Betting the Farm: What Cloning Advocates Really Want


Scott Klusendorf

Article ID:

JAF2294 (JAB300)


Oct 20, 2023


Jun 10, 2009

This article first appeared in the Christian Research Journal, volume 29, number 4 (2006). For more information about the Christian Research Journal, click here.



For years now, advocates of embryonic stem cell research have flatly denied any intention of implanting cloned embryos into volunteer mothers to harvest tissues or organs from later-term fetuses—a practice known as fetus farming. Researchers are growing impatient, however, because stem cells from early-term embryos have yet to deliver even one promised cure, and their tendency to form dangerous tumors could render them therapeutically useless. There is concern throughout the scientific community that usable cells will not be obtained unless cloned embryos can be gestated well past the embryonic stage. Fearing a public backlash, advocates of fetal stem cell research are deceptively trying to legalize fetus farming through a series of phony cloning bans, such as a New Jersey bill that became law in 2004. In each case, what is banned is the birth of cloned human beings, not their creation for destructive research. Further, cloning advocates are busy telling Americans that cloning is not cloning, that embryos are not really embryos, and that some humans are not really persons.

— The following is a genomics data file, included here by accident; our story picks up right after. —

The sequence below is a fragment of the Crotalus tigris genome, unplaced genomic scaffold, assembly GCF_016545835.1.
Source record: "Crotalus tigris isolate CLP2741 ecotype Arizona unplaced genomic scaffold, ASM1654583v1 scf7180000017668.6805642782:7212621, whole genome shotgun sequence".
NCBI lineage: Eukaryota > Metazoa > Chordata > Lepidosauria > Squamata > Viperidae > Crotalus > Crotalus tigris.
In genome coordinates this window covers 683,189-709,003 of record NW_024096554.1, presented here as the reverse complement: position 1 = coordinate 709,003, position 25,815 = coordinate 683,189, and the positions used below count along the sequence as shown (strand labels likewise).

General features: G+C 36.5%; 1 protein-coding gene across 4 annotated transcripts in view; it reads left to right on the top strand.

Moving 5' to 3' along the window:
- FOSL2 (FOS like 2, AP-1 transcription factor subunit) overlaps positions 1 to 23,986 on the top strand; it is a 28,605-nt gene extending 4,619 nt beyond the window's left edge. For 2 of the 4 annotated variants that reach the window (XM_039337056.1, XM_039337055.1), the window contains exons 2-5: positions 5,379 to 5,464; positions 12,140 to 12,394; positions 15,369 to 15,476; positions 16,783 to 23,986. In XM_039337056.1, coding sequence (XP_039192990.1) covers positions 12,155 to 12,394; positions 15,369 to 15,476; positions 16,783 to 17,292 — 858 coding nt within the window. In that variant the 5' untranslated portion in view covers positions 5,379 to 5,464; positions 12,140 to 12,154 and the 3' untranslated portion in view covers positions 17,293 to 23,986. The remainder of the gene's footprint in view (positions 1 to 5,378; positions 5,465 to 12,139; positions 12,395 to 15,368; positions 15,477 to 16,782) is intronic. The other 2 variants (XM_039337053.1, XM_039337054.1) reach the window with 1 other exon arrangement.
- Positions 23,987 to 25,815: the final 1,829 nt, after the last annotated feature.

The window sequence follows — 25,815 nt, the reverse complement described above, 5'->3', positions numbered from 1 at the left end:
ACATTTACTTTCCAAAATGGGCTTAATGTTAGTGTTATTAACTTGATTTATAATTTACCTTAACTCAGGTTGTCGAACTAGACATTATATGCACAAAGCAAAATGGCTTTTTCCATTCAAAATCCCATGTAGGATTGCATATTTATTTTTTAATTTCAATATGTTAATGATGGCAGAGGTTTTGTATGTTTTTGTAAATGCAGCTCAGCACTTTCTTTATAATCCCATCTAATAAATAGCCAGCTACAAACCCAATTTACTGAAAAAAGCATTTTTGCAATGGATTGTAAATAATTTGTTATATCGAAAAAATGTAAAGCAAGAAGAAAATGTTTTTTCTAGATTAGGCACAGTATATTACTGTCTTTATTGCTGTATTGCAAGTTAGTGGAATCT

Anyone who thinks cloning technology will remain in the petri dish should revisit January 4, 2004, when then New Jersey governor James McGreevey signed into law the most permissive stem cell legislation in the United States, Senate Bill 1909. Residents of the Garden State were told they were getting an anticloning bill. It was anything but that.